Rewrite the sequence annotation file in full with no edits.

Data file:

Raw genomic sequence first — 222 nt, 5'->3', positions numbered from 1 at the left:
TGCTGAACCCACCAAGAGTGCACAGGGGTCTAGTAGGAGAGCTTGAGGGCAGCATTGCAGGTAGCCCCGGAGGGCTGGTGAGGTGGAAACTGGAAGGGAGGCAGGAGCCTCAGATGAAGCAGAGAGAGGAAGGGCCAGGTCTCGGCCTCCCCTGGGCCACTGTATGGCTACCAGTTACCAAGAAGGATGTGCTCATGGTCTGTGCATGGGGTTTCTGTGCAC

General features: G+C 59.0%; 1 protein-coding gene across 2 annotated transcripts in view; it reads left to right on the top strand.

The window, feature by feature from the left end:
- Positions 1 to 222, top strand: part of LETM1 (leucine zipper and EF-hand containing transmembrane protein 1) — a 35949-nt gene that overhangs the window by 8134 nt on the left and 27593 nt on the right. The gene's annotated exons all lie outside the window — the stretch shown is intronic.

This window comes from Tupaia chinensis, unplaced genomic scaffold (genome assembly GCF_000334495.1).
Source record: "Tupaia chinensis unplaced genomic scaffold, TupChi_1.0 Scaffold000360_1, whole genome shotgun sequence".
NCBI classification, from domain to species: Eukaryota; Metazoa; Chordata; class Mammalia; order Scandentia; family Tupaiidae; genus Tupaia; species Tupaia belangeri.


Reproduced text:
Raw genomic sequence first — 222 nt, 5'->3', positions numbered from 1 at the left:
TGCTGAACCCACCAAGAGTGCACAGGGGTCTAGTAGGAGAGCTTGAGGGCAGCATTGCAGGTAGCCCCGGAGGGCTGGTGAGGTGGAAACTGGAAGGGAGGCAGGAGCCTCAGATGAAGCAGAGAGAGGAAGGGCCAGGTCTCGGCCTCCCCTGGGCCACTGTATGGCTACCAGTTACCAAGAAGGATGTGCTCATGGTCTGTGCATGGGGTTTCTGTGCAC

General features: G+C 59.0%; 1 protein-coding gene across 2 annotated transcripts in view; it reads left to right on the top strand.

The window, feature by feature from the left end:
- Positions 1 to 222, top strand: part of LETM1 (leucine zipper and EF-hand containing transmembrane protein 1) — a 35949-nt gene that overhangs the window by 8134 nt on the left and 27593 nt on the right. The gene's annotated exons all lie outside the window — the stretch shown is intronic.

This window comes from Tupaia chinensis, unplaced genomic scaffold (genome assembly GCF_000334495.1).
Source record: "Tupaia chinensis unplaced genomic scaffold, TupChi_1.0 Scaffold000360_1, whole genome shotgun sequence".
NCBI classification, from domain to species: Eukaryota; Metazoa; Chordata; class Mammalia; order Scandentia; family Tupaiidae; genus Tupaia; species Tupaia belangeri.